The posted summary includes some interesting changes from the February 2015 notice of proposed rulemaking.  Those changes include setting the minimum age for a pilot to 16, lowering the maximum altitude for drone flight to 400 feet, imposition of an English language requirement for operators, and permitting manned aircraft certificate holders to only take and pass an online test.

The new regulations are also expected to be less onerous than those for obtaining a 333 exemption.  The report indicates the new regulations will eliminate the requirement of a manned aircraft pilot's license, a visual observer, the requirement to hold a certificate of authorization, and the requirement to issue a notice to airmen before each flight.

And if the expectations are met, tomorrow we should have the regulations themselves, and the new world of drone use will begin.


Drones: You Can't Shoot Them Down, But...

Fortune Magazine raises this provocative question - Since the FAA has declared unequivocally that drones are aircraft, why won't it prosecute anyone who shoots a drone out of the sky?  Section 32 of Title 18 of the United States Code prohibits using firearms to interfere with aircraft, and there have been a dozen or more publicized cases of private citizens shooting at drones.  However, even though the FAA has said the conduct is illegal, none of the shooters have been prosecuted under the federal criminal statute.


Drone Updates

Safran Law Offices continues to be watching developments relating to unmanned aerial vehicles -- UAV's or also known as "drones" -- and in the past few weeks, some interesting news has come out.


  • The main drone lobbying body has splintered into subgroups.  Previously, there was the Small UAV Coalition, that included all of the commercial-oriented, consumer-oriented, and manufacturing-oriented interests.  Now the manufacturers have split off to form their own Drone Manufacturers' Alliance.  The first four members of DMA are DJI, 3D Robotics, Parrot, and GoPro.  People who follow the industry saw this schism coming because as the platform matures, the interests of manufacturers and users have diverged.  For instance, regulations will eventually require some form of geofencing technology.  Manufacturers will have an incentive to push that requirement as an aftermarket responsibility onto the users, while users would likely expect that to be an industry standard for manufacturers.  For more info on this story, see this Fortune Magazine article.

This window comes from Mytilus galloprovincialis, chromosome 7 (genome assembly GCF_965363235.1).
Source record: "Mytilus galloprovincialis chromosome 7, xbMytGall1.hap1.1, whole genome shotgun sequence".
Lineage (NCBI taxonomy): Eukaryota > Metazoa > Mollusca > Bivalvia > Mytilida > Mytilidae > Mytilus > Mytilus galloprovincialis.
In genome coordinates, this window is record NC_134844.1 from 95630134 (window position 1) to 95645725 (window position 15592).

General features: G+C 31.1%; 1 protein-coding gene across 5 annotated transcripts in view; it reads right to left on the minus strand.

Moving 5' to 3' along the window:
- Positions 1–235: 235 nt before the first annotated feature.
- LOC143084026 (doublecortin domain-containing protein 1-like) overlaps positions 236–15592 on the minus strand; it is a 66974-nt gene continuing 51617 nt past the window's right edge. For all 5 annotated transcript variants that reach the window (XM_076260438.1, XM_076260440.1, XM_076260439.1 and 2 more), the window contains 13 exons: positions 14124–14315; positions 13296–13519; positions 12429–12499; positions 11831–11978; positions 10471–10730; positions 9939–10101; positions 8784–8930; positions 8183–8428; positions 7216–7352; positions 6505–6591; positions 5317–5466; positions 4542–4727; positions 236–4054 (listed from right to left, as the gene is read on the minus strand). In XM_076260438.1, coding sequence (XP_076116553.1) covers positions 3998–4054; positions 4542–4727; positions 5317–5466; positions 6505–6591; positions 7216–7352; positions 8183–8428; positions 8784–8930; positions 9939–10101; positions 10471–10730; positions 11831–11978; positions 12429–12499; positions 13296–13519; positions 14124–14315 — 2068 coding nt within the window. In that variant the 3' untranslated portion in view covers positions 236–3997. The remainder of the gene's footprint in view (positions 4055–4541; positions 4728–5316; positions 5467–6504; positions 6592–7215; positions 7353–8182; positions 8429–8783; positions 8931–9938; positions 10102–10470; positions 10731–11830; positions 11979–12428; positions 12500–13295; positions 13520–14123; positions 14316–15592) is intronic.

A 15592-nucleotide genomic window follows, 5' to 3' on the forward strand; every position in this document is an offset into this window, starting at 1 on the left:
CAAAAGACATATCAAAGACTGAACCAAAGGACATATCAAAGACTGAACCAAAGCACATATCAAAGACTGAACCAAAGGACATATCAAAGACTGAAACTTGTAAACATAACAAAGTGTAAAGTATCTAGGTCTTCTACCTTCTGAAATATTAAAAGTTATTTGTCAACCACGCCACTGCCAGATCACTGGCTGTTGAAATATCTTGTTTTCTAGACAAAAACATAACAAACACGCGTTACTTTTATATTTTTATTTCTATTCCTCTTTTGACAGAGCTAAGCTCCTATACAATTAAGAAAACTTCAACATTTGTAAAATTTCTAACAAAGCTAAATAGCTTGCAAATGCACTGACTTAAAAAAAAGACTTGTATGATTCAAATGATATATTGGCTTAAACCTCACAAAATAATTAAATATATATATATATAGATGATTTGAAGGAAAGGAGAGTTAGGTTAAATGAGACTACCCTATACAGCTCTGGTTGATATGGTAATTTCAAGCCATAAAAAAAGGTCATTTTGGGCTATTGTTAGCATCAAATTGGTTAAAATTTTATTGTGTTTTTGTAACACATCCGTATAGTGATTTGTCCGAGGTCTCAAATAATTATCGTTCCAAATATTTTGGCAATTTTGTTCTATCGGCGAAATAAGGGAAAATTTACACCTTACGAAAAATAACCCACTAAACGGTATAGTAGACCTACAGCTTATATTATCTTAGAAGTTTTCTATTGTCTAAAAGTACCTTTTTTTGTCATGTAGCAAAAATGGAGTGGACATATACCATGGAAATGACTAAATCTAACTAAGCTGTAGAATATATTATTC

• As part of its periodic reauthorization legislation, the FAA is expected to receive specific pre-emption authority over drones, which would explicitly limit state and local powers to regulate the UAV's.  This pre-emption power already exists in general terms over all aircraft, which the FAA claims covers drones as well as manned vehicles.  The new legislation, if passed as drafted, would make that drone jurisdiction explicit.  The Cato Institute has a good report on this.
  • The FAA reauthorization has also been caught up in election-year budget politics.  The bill is going through mark-ups with the Senate this week, and is receiving criticism from conservative groups including the Heritage Foundation.  Because of the limited schedule for legislative days remaining, the FAA may end up with a short-term reauthorization, putting the drone policy provisions (and others) off for a future Congress.

For more information on drone law, and how these issues may affect your construction business, please call us at 919-828-1396.